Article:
Alpha Dog (United States, 2006)
It goes without saying that it's dangerous for a lamb to spend time in the den of wolves, but when that lamb lingers longer than is necessary, the result is guaranteed. Alpha Dog, the 2006 Sundance Closing Night film whose resemblance to a real-life case engendered a lawsuit, is about such a situation. It illustrates that not all master criminals are masterminds and that not all "nerds gone wild" stories have happy endings. Director Nick Cassavetes should be commended for the unflinching manner in which he tells the story - it packs a punch, although it lingers too long to be truly unsettling. There's an art to figuring out when to end a movie and, at least on this occasion, it eludes the filmmakers.
Alpha Dog transpires in the late 1990s and focuses on drug dealer Johnny Truelove (Emile Hirsch) and his posse, which includes jokester Frankie Ballenbacher (Justin Timberlake) and gofer Elvis Schmidt (Shaun Hatosy). When Johnny has a falling-out with one of his customers, Jake Mazursky (Ben Foster), who owes him money, all hell breaks loose. The escalating conflict results in a prisoner being taken: Jake's na?ve younger brother, Zack (Anton Yelchin), who's the lamb to Johnny's wolves. Although Zack is initially kidnapped, he adapts to his captivity, playing video games with members of Johnny's crew, drinking and doing dope, and flirting with girls. It's paradise for this sheltered lad, and he doesn't want to go back to being Mommy and Daddy's Perfect Boy. However, life lessons for Zack aren't foremost on Johnny's mind. He's trying to figure out the best way to stay out of prison or end up in a body bag, and that may require Zack to be in a position where he can never testify.
It's interesting to watch a movie in which the criminals are incompetent wimps. Most of the time, bad guys in films like this are equal parts geniuses and thugs. Johnny plays at being a sophisticated badass, but when it comes down to it, he's a fraud. He's not smart and he's intimidated by guns. There are several times when he has a chance to pull the trigger but doesn't - it isn't a case of him using restraint; he's plain scared. Johnny's playing the role of the gangster until one of many unintelligent decisions puts him in a situation in which the real-world consequences are severe. Suddenly, the games are over.
Most of the characters are reprehensible - not the kinds of people the average viewer would feel comfortable spending two hours alongside. Then there's Zack. He's a good kid whose situation is not of his own making. He happens to have a nutso brother and he pays the price for the misfortune of having the same father as Jake. Zack's story unfolds in a way that recalls Almost Famous - the innocent thrown into a world of depravity where he finds temporary bliss. In Almost Famous, the Magical Mystery Tour eventually ends with a cold does of reality; that reality couldn't be any colder than the one in Alpha Dog's final act.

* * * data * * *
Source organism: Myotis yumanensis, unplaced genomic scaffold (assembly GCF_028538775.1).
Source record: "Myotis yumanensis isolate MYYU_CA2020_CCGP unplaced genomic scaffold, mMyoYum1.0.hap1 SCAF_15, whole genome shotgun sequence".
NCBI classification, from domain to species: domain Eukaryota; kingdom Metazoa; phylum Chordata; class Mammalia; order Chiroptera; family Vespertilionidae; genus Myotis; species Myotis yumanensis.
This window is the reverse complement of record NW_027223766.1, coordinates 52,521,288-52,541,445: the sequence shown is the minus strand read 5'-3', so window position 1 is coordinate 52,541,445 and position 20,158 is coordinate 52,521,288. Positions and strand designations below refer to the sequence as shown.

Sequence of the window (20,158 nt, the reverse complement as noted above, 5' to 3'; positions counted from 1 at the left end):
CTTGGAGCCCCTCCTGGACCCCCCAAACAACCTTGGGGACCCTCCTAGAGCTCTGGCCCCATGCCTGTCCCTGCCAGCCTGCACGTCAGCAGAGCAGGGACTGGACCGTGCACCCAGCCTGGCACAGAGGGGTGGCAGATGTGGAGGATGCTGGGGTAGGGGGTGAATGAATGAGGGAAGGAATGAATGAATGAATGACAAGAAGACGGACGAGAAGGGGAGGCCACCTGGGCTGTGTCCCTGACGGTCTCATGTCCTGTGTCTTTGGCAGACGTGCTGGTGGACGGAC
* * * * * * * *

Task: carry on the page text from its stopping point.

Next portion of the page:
The movie bypasses the perfect ending point - a stirring mock-interview with Sharon Stone as Zack's mother - in order to spend 15 extra minutes with Johnny and his cohorts. Although this part of the movie offers the most explicit nudity in the film (from a sexy Olivia Wilde), it feels extraneous and tacked-on. While Alpha Dog may start out being about Johnny, he quickly becomes secondary to Zack and Zack's developing friendship with Frankie, who has been named as the kid's "handler."
As Zack, Anton Yelchin develops a sweet, baby-faced character in which bookworms everywhere will recognize a kindred spirit. Zack is every high school student who spent more time studying than socializing. He's the Catholic schoolgirl who goes wild when the restraints are removed. It's an effective performance, right to the end. Also strong, perhaps surprisingly, is Justin Timberlake as Frankie. It doesn't take long for the singer to shed his reputation and do some real acting. Frankie is a tragic figure - a boy who's in way over his head and ends up frozen in a state of moral paralysis because he fails to see the one clear way out of what he believes to be an inescapable trap. Ben Foster's Jake has it cranked up to "11"; he's channeling Dennis Hopper on speed. Emile Hirsch is adequate as Johnny, but it's neither a memorable nor a compelling portrayal. A little star power is provided by Bruce Willis in a small role as Johnny's dad and an equally underexposed Sharon Stone as Zack's mom. (One of those rare occasions when "underexposed" and "Sharon Stone" can rightfully be used in the same sentence.)
Cassavetes approaches the subject matter with a clear eye and a gallows sense of humor. Most of Alpha Dog's jokes are dark, darker, and darkest. The film is designed to make viewers feel uncomfortable and it punctuates that success with a gut-punch, even though we know what's coming. Cassavetes isn't interested in generating suspense; this is more of a study of human nature. The picture he paints isn't pretty but, by all accounts, it's accurate at least insofar as generalities are concerned. Alpha Dog isn't a happy movie, but it's dramatically solid and the impressions it leaves will not be easily shaken.
Alpha Dog (United States, 2006)
Theatrical Aspect Ratio: 2.35:1
Screenplay: Nick Cassavetes
Cinematography: Robert Fraisse
Music: Aaron Zigman